Many Dutch schemes still have to implement FTK - KPMG
THE NETHERLANDS - One-third of Dutch pension funds have failed to fully implement the new financial assessment framework FTK as of 1 January, a KPMG survey has shown.
"The complexity and the wide scope of potential solutions for the changed interest risks are causing delays," the financial consultant concludes in its annual study.
The new FTK requires pension schemes to offer a better insight in their financial risks and demonstrate proper capital funding of their liabilities. Moreover, their liabilities must be valued against the variable market rates, which makes them susceptible to interest changes.
According to Edward Snieder of KPMG, many pension funds have difficulties in making a choice between risk management and returns.
"If the scheme doesn't fully hedge its interest risk, it could face large swings of its coverage ratio. But fully hedging may lead to insufficient returns, which fall short of the indexation ambition," Snieder explained.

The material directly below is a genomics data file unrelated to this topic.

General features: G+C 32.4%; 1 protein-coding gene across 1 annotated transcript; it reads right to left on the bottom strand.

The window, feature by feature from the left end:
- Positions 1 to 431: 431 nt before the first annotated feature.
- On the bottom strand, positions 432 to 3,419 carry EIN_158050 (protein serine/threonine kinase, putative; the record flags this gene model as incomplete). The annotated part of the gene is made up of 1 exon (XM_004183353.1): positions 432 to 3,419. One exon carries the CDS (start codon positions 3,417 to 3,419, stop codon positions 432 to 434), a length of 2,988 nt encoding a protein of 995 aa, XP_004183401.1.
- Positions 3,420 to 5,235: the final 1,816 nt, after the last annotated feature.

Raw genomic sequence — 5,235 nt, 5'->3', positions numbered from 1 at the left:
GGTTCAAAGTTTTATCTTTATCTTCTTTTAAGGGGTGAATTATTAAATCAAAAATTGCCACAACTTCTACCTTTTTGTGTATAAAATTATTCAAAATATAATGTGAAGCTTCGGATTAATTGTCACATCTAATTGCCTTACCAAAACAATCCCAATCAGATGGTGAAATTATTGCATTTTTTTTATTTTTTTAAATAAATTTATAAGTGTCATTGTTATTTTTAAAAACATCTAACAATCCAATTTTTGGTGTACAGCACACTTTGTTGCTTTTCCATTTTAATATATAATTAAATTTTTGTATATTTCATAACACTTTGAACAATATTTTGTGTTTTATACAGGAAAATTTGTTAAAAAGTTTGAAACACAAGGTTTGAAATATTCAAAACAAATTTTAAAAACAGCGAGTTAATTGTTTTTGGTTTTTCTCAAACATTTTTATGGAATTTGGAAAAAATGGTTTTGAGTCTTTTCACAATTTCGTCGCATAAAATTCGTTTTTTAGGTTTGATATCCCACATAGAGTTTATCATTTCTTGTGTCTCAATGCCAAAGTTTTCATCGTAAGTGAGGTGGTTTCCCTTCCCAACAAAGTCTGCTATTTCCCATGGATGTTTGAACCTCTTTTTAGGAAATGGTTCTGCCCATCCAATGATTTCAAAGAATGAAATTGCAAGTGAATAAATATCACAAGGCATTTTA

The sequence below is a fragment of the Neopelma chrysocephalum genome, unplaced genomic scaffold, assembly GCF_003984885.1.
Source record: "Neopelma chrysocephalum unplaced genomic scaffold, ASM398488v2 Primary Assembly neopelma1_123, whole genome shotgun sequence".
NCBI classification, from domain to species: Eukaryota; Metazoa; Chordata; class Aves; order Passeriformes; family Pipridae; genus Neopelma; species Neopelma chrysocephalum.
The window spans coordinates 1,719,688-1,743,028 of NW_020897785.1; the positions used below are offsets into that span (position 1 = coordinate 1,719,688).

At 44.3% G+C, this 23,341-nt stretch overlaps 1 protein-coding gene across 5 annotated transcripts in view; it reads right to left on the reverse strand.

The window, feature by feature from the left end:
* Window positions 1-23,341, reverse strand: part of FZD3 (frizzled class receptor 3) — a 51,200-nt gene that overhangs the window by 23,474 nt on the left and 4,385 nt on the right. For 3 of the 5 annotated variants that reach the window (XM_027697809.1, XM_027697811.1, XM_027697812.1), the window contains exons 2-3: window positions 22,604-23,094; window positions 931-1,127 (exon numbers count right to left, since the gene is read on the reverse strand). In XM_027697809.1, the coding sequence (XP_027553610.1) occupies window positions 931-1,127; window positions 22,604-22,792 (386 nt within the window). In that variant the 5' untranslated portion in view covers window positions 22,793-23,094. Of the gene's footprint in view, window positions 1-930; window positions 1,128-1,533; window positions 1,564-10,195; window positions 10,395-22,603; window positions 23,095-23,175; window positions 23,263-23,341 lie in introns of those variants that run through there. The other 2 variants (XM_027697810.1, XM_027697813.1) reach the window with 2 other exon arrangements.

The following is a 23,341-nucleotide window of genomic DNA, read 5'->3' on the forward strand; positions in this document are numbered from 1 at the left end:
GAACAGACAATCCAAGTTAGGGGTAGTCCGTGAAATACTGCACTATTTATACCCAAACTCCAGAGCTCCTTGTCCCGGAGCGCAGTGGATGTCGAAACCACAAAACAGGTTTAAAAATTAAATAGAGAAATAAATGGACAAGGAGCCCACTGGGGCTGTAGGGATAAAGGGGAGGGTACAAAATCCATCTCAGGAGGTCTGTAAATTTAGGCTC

"Therefore, the pension funds must formulate a policy on the risks that need to be managed and accepted. The schemes must choose between short-term and long-term risks as well."
In Snieder's opinion, schemes should consider improving the risk-return ratio of their portfolio, by opting for government bonds with a very long duration, interest rate swaps and swaptions, in addition.
"Moreover, smaller pension funds in particular should think of hedging their interest risks using an external party, like an asset manager," he added.
Asset managers are more likely to have the necessary expertise, for example, on derivates, legislation and asset liability management, available at acceptable costs, Snieder indicated.
KMPG has found that almost 50% of the pension funds is using interest techniques to extend the duration of their bonds portfolio. Over 30% of the schemes aim at an extension of over 10 years, and over 10% have chosen for three to 10 years, it said.
Over one-third of the pensions funds have indicated to increase the use of interest techniques this year.
"As of 2007, our supervision will be based on the FTK. If we encounter schemes which don't comply with the Pensions Act, we will respond as previously under the Pensioen- en Spaarfondsenwet," spokesman Herman Lutke Schipholt of regulator De Nederlandsche Bank commented to IPE.
"But we will take into account the fact that we are dealing with new legislation. This year, financially weak schemes and the largest pension funds will get our main attention."